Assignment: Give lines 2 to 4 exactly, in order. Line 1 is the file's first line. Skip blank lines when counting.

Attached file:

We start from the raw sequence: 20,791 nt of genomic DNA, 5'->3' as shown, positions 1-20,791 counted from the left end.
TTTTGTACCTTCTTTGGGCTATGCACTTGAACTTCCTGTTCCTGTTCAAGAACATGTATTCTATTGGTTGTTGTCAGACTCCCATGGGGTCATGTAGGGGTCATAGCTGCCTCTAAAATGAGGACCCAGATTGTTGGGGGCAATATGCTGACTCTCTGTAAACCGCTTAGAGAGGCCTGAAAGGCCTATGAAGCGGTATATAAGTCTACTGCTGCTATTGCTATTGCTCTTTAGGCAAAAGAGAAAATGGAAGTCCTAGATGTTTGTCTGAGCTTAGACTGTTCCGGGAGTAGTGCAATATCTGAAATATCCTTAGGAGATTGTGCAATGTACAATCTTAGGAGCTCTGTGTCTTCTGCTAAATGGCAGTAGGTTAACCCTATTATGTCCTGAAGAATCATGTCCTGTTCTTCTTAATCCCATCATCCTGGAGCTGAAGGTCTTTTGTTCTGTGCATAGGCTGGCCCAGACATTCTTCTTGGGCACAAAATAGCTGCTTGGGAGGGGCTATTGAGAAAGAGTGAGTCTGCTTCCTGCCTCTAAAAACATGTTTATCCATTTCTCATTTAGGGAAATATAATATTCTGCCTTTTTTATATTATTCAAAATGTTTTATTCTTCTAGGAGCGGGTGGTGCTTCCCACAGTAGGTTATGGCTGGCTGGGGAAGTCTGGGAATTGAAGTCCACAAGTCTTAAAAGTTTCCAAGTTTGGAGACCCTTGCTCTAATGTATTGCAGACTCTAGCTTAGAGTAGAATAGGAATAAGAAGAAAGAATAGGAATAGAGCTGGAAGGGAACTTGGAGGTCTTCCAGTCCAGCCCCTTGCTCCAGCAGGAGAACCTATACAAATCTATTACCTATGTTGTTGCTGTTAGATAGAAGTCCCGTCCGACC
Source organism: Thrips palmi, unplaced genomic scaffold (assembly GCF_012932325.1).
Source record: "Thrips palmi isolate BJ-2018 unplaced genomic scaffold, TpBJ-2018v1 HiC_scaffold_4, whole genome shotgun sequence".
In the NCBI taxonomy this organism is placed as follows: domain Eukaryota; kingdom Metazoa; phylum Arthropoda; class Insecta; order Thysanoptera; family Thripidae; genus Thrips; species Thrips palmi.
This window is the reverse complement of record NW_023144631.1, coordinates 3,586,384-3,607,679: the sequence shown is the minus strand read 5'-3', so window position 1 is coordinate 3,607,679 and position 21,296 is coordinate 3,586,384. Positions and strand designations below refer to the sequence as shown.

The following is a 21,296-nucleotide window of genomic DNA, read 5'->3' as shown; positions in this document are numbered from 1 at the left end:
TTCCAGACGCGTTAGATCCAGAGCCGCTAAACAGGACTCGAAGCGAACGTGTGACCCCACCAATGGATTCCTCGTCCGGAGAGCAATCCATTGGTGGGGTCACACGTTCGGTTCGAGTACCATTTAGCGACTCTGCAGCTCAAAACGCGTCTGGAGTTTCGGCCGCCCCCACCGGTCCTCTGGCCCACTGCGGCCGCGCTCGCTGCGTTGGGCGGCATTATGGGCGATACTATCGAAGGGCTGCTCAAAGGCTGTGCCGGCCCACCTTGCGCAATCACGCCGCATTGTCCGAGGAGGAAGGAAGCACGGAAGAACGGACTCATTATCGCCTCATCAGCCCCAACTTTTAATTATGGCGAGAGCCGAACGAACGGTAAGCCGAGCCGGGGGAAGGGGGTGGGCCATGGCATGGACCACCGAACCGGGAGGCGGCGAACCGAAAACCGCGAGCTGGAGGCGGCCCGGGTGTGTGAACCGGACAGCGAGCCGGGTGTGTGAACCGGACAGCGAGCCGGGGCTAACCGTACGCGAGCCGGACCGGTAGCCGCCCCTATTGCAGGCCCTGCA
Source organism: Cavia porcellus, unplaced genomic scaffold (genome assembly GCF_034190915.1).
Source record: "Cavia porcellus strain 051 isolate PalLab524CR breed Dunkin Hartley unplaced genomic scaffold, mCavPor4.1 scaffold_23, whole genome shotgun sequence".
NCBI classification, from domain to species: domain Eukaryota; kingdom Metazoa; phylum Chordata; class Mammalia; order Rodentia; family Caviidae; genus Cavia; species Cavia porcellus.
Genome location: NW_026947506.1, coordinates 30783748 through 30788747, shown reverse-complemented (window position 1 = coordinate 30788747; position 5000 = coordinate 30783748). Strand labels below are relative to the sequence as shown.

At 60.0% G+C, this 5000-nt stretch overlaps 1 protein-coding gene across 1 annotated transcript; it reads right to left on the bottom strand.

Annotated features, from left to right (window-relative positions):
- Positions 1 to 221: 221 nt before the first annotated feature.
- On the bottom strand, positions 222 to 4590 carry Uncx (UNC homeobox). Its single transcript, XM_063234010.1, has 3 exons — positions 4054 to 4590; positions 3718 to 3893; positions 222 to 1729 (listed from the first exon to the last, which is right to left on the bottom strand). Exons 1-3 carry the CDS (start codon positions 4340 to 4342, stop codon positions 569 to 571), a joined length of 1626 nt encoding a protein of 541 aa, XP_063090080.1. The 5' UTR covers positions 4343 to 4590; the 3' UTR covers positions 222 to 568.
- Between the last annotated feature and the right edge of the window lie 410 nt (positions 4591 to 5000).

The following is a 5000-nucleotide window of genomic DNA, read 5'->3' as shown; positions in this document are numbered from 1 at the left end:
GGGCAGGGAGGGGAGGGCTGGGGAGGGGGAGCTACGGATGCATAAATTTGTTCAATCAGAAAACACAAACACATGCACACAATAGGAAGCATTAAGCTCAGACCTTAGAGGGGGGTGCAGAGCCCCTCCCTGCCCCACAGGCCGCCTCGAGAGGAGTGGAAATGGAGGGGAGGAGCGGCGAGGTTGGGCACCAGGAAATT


TTTTGTACCTTCTTTGGGCTATGCACTTGAACTTCCTGTTCCTGTTCAAGAACATGTATTCTATTGGTTGTTGTCAGACTCCCATGGGGTCATGTAGGGGTCATAGCTGCCTCTAAAATGAGGACCCAGATTGTTGGGGGCAATATGCTGACTCTCTGTAAACCGCTTAGAGAGGCCTGAAAGGCCTATGAAGCGGTATATAAGTCTACTGCTGCTATTGCTATTGCTCTTTAGGCAAAAGAGAAAATGGAAGTCCTAGATGTTTGTCTGAGCTTAGACTGTTCCGGGAGTAGTGCAATATCTGAAATATCCTTAGGAGATTGTGCAATGTACAATCTTAGGAGCTCTGTGTCTTCTGCTAAATGGCAGTAGGTTAACCCTATTATGTCCTGAAGAATCATGTCCTGTTCTTCTTAATCCCATCATCCTGGAGCTGAAGGTCTTTTGTTCTGTGCATAGGCTGGCCCAGACATTCTTCTTGGGCACAAAATAGCTGCTTGGGAGGGGCTATTGAGAAAGAGTGAGTCTGCTTCCTGCCTCTAAAAACATGTTTATCCATTTCTCATTTAGGGAAATATAATATTCTGCCTTTTTTATATTATTCAAAATGTTTTATTCTTCTAGGAGCGGGTGGTGCTTCCCACAGTAGGTTATGGCTGGCTGGGGAAGTCTGGGAATTGAAGTCCACAAGTCTTAAAAGTTTCCAAGTTTGGAGACCCTTGCTCTAATGTATTGCAGACTCTAGCTTAGAGTAGAATAGGAATAAGAAGAAAGAATAGGAATAGAGCTGGAAGGGAACTTGGAGGTCTTCCAGTCCAGCCCCTTGCTCCAGCAGGAGAACCTATACAAATCTATTACCTATGTTGTTGCTGTTAGATAGAAGTCCCGTCCGACC
Source organism: Thrips palmi, unplaced genomic scaffold (assembly GCF_012932325.1).
Source record: "Thrips palmi isolate BJ-2018 unplaced genomic scaffold, TpBJ-2018v1 HiC_scaffold_4, whole genome shotgun sequence".